Although it is common to have such a clause in the lease, we would suggest trying to remove this clause before you sign the lease and start your tenant fixturing period - when you have negotiating leverage.
Ensure the lease is very clear on the business hours you can operate and the range of uses that are covered.
For instance, is the landlord aware of hot yoga? Would performing hot yoga during the day affect other tenants in the building or complex? What about other forms of yoga such as naked yoga?
Also be sure that your use will not elicit any accessibility issues, or if they do, it will be at the landlord's expense. You would not want to be responsible for handicapped accessible ramps around the building...you want to ensure that the landlord has a compliance with laws clause embedded within the lease and that such costs are at the landlord's expense.
It would be wise to evaluate the strategies and successes of other yoga studios. Do the highly exposed and well located yoga studios do well?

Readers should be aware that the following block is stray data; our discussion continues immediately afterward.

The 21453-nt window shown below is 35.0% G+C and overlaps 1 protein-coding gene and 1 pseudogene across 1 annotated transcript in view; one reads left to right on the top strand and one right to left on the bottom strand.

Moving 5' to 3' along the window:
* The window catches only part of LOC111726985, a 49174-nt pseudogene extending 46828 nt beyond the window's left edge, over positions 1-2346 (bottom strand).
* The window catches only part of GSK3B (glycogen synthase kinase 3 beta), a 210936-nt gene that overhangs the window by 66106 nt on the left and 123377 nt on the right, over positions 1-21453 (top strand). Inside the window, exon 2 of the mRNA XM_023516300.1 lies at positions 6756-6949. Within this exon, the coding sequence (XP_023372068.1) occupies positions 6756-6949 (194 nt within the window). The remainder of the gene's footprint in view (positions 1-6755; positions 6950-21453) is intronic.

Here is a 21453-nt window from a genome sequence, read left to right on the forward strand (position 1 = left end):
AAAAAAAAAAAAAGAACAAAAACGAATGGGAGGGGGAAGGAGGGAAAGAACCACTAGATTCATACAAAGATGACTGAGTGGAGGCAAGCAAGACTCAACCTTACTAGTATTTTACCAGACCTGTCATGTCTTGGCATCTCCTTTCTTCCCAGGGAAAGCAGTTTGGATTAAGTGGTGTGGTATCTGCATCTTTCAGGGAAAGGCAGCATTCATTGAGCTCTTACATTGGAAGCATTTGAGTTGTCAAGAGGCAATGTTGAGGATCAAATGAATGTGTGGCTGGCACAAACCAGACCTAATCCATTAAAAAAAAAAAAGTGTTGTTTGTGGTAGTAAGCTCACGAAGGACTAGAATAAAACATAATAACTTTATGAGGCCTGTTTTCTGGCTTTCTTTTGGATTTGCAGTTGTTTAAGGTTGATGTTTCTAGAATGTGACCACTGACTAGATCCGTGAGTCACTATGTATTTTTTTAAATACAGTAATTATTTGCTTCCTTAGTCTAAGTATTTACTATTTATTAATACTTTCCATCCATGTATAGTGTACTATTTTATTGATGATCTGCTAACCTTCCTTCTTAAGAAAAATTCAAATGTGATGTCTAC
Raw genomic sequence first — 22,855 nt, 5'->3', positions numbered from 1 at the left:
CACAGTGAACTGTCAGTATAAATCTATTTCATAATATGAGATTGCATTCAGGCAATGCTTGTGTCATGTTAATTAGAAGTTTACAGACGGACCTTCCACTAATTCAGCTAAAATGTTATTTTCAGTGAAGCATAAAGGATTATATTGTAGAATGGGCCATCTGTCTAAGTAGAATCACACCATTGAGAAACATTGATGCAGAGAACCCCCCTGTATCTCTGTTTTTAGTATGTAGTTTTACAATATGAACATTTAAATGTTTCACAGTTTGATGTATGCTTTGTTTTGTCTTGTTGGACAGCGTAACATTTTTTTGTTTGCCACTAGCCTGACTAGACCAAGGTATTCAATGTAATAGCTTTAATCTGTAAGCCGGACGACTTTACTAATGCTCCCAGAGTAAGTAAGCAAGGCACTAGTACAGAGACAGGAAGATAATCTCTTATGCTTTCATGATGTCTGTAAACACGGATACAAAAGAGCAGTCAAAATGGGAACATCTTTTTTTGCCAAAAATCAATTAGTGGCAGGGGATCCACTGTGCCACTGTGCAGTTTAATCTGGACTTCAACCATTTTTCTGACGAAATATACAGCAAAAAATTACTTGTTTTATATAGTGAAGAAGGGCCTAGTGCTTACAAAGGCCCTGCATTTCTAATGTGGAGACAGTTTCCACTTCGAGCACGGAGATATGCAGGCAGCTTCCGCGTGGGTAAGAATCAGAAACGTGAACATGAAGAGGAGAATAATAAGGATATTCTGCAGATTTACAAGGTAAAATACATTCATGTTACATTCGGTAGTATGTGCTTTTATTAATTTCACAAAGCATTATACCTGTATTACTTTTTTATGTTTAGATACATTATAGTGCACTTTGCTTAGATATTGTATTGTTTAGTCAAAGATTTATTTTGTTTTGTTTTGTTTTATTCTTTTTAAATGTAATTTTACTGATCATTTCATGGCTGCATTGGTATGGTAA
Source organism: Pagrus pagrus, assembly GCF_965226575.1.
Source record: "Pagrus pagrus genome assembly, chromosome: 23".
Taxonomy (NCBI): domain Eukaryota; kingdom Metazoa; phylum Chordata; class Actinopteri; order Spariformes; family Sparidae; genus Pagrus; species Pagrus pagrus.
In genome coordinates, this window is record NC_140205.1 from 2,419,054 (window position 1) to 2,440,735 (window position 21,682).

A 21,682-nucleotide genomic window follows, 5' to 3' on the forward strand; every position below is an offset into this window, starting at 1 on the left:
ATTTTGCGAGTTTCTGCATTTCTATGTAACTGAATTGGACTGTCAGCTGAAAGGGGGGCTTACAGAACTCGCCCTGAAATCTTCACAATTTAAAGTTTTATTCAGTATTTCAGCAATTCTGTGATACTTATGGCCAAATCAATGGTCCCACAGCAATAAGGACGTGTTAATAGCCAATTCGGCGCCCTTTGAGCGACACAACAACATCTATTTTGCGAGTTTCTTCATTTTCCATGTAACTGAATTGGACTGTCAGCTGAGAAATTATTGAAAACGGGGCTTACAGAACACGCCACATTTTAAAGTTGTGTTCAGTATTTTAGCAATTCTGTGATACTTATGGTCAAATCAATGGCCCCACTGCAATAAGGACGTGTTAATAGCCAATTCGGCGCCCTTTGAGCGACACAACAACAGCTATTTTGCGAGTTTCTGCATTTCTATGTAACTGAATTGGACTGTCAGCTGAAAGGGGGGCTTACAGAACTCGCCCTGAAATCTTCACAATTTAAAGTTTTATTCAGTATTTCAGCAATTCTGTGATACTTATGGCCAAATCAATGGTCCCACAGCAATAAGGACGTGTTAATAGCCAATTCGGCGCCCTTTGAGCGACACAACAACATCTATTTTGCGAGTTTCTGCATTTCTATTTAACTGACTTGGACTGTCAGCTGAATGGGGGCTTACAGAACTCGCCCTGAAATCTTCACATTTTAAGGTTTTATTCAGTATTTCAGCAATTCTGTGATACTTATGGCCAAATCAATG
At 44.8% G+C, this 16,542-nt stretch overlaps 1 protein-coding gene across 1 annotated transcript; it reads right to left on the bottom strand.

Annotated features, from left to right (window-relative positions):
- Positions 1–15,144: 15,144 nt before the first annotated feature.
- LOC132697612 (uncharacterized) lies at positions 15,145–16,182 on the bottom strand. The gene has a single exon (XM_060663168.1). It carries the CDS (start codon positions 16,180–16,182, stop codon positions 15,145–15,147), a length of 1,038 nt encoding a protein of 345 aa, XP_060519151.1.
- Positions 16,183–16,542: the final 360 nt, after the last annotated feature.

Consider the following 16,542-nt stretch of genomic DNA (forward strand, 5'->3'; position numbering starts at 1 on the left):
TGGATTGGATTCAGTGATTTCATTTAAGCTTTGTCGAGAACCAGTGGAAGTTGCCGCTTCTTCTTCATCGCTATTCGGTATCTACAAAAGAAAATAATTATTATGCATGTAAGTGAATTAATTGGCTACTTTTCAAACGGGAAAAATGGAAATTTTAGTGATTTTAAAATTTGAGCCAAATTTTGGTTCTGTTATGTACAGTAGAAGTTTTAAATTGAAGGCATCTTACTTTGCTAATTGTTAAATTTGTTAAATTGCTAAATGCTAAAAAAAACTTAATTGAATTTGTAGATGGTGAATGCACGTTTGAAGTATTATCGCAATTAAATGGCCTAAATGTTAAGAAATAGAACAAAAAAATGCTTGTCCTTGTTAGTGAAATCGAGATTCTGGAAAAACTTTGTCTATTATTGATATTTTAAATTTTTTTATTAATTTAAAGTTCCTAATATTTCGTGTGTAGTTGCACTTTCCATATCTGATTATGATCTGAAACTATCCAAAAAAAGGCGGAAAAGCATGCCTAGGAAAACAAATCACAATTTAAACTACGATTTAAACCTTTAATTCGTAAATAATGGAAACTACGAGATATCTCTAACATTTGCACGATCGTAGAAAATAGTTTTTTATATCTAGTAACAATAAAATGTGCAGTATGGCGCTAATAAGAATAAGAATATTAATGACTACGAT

What about the yoga locations that are hard to find? Are they successful? Is their success due to word of mouth, culture, or through digital success?
You can find out the local Google search volume through keywords planner. If there are few competitors and people tend to find yoga studios through web searches, then you may not have to pay for prime real estate.
On the other hand, customers may want to visit a prominent location, and word of mouth is easier to spread when people can talk about a well known and visible property.
Whether well located or not, make sure to know what your signage rights are so that people can easily find you once they are near your location.